Integration of spatial information across vision and language
AuthorPantelides, Stephanie N.
Kelly, Jonathan W.
Avraamides, Marios N.
SourceJournal of Cognitive Psychology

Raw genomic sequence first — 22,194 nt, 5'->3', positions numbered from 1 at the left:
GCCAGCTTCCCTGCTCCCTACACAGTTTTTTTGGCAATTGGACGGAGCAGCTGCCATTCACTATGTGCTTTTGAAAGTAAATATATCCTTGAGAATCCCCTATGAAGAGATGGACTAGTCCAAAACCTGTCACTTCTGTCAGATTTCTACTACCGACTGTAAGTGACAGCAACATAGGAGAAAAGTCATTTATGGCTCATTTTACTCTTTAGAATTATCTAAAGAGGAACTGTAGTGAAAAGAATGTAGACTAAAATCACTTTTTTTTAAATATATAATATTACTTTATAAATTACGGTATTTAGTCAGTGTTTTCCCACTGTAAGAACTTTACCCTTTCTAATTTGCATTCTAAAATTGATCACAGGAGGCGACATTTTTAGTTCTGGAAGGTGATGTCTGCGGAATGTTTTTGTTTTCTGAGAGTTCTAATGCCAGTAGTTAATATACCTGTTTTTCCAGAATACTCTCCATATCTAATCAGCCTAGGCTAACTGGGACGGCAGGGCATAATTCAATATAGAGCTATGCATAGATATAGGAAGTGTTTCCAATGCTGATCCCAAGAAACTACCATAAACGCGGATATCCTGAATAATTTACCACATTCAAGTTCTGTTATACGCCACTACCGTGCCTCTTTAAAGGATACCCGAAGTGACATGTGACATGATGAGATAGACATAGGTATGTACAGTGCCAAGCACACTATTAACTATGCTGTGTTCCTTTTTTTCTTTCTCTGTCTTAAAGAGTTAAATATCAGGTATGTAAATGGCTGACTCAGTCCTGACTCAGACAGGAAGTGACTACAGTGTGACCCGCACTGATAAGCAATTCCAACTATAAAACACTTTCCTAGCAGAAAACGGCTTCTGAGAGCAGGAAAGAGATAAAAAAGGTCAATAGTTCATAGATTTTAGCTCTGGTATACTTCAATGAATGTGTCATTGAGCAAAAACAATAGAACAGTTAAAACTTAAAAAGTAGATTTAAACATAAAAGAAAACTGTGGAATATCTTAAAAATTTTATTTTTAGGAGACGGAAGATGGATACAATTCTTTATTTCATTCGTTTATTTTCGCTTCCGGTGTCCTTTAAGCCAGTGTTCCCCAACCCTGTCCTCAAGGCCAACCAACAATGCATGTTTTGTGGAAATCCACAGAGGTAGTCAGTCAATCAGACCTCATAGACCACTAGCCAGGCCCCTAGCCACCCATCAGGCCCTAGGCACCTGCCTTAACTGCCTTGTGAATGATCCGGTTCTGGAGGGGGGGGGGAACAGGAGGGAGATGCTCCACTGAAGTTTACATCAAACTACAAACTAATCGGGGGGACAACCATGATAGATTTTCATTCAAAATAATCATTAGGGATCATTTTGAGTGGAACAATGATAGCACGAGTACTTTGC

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Three experiments investigated whether spatial information acquired from vision and language is maintained in distinct spatial representations on the basis of the input modality. Participants studied a visual and a verbal layout of objects at different times from either the same (Experiments 1 and 2) or different learning perspectives (Experiment 3) and then carried out a series of pointing judgments involving objects from the same or different layouts. Results from Experiments 1 and 2 indicated that participants pointed equally fast on within-And between-layout trials; coupled with verbal reports from participants, this result suggests that they integrated all locations in a single spatial representation during encoding. However, when learning took place from different perspectives in Experiment 3, participants were faster to respond to within-than between-layout trials and indicated that they kept separate representations during learning. Results are compared to those from similar studies that involved layouts learned from perception only. © 2015 Taylor & Francis.